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The new Australian curriculum

The new Australian curriculum

The revised Australian curriculum will be available to teach in schools from 2023. What are the next steps of the implementation and what do these changes mean for teachers and education professionals at a time when staff are already struggling with heavy workloads? Education Matters finds out.

Version 9.0 of the revised Australian curriculum was endorsed on Friday 1 April 2022 when commonwealth, state and territory Education Ministers agreed that the Australian Curriculum Assessment and Reporting Authority (ACARA) met the key objectives to refine, realign and declutter the curriculum, with a focus on reducing content in primary years and lifting quality.

“The key word was decluttering,” says de Carvalho. “Teachers also felt that they were, particularly at primary level, skating across a curriculum that was a mile wide and an inch deep and they felt pressure just to rush on to the next topic. So decluttering allows them to teach for deeper conceptual understanding and grasping of key concepts before moving on was another objective.”

“It was also important to look across different subjects – mathematics, science and technologies – at the connections. In the previous curriculum, subjects like science were introducing students to mathematical concepts that they hadn’t even learnt in the maths curriculum because they were developed at different times the first-time round,” de Carvalho continues.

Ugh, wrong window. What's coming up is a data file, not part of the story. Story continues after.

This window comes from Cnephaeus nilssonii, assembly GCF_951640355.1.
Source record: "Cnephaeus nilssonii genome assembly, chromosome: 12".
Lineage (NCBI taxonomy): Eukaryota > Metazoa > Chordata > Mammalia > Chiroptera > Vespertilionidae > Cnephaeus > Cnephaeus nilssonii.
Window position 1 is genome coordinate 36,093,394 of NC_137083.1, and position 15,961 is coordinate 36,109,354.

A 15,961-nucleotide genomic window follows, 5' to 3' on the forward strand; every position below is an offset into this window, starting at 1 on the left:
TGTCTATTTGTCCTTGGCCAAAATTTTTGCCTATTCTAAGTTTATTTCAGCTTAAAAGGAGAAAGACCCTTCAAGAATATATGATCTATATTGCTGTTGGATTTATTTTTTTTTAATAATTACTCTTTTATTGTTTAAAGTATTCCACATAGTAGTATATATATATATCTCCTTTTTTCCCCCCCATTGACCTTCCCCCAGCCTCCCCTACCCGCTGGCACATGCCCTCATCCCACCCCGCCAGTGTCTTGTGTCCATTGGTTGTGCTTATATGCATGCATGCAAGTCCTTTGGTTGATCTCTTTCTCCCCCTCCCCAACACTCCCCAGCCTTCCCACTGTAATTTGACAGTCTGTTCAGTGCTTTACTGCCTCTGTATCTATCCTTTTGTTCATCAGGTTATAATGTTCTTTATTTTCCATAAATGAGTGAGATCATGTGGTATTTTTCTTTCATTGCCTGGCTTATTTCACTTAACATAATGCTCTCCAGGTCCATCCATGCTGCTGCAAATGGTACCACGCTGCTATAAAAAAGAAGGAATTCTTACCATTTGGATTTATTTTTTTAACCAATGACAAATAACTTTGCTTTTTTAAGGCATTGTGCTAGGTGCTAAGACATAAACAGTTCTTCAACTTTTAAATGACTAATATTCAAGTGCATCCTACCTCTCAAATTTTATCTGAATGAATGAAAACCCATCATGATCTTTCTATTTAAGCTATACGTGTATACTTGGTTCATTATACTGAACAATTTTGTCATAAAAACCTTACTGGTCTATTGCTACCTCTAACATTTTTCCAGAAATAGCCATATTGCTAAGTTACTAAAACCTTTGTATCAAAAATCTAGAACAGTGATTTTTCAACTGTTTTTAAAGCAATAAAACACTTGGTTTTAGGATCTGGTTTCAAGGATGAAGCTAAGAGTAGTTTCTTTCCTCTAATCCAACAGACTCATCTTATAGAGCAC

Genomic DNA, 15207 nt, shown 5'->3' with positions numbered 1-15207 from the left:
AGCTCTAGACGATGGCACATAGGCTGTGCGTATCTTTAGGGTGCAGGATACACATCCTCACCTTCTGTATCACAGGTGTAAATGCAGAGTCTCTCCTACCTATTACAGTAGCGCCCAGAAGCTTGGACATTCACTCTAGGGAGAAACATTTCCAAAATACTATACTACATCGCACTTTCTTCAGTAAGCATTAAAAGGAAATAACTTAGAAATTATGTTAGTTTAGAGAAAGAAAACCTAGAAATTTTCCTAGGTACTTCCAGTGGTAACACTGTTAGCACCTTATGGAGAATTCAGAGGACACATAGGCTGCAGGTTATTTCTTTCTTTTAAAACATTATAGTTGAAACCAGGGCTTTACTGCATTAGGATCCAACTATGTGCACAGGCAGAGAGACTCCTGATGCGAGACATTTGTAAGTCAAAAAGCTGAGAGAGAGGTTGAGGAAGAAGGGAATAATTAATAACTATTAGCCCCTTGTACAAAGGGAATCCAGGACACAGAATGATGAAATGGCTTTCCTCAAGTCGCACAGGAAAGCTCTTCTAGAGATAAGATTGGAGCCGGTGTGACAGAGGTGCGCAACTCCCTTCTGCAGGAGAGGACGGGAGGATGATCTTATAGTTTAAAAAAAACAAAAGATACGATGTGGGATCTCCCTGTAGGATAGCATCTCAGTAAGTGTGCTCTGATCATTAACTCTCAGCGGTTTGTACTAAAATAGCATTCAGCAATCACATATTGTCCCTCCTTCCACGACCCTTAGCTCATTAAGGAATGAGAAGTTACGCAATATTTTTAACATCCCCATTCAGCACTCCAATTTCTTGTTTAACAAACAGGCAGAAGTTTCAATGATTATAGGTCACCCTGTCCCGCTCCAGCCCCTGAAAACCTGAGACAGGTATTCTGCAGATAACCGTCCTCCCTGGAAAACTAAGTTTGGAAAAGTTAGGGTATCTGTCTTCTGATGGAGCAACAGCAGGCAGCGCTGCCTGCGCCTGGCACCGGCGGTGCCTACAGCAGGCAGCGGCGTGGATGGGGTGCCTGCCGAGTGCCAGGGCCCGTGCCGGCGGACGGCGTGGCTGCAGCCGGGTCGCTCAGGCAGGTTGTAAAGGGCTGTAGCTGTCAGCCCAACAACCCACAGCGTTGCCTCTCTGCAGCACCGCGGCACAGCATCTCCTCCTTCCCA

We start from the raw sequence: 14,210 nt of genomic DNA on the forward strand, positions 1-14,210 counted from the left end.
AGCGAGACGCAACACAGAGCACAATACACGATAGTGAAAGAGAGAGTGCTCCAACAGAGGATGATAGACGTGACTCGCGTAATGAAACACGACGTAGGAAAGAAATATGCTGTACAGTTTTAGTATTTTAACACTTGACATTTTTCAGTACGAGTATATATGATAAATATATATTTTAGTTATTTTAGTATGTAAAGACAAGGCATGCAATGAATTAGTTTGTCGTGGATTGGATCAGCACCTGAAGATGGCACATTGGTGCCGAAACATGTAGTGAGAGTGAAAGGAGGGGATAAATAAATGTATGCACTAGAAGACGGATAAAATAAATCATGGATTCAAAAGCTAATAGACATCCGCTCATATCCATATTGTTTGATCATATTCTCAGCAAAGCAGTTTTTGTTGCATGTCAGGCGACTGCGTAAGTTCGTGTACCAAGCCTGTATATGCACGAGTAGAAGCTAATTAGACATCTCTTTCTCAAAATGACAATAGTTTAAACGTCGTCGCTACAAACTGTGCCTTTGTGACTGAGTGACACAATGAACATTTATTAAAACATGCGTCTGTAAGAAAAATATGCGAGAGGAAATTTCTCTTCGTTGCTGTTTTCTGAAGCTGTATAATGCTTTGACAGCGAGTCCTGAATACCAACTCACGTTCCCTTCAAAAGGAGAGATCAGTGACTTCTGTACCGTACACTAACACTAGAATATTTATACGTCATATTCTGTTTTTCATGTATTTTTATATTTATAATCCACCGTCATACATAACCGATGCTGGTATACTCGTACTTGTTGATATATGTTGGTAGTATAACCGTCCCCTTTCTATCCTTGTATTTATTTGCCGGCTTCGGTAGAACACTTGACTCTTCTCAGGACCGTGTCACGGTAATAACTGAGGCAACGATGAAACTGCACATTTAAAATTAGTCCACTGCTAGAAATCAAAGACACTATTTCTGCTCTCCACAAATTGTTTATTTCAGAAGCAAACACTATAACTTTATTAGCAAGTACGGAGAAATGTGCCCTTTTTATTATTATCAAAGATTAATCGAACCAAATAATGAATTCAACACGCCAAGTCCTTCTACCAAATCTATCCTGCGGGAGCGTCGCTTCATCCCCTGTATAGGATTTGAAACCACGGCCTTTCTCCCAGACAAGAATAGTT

The first Australian Curriculum was launched in 2009, after ACARA was established in 2008. When ACARA was reviewed in 2015 it was agreed that the Australian curriculum would be reviewed every six years – this is the first cyclical review. Ministers gave ACARA terms of reference in 2020 and the review was conducted in accordance with those terms of reference. This is also the first time that the Australian Curriculum has been reviewed in full, across all subject areas.


ACARA had been working with consultation groups on the refinements in order to get a consultation draft together for about 12 months before the revisions were released for open consultation explains Sharon Foster, Executive Director, Curriculum, ACARA. “We would engage teacher reference groups to work with us to give us their feedback and to test ideas with them. That was a powerful part for us – hearing the teacher’s voices all the way through. We also had curriculum reference groups with representatives from each of the jurisdictions and sectors who were specific to a particular learning area and subject. This was all really valuable information to help us firm up the consultation draft,” says Foster.

The consultation was open for 10 weeks and approximately 6000 online surveys and 900 email submissions were received. ACARA then engaged with the University of Queensland’s Institute for Social Science Research who undertook an independent analysis of the data. “We took that onboard to work through further refinements of the consultation draft to reach the version which then went through to the board and then finally was endorsed as approved curriculum,“ continues Foster.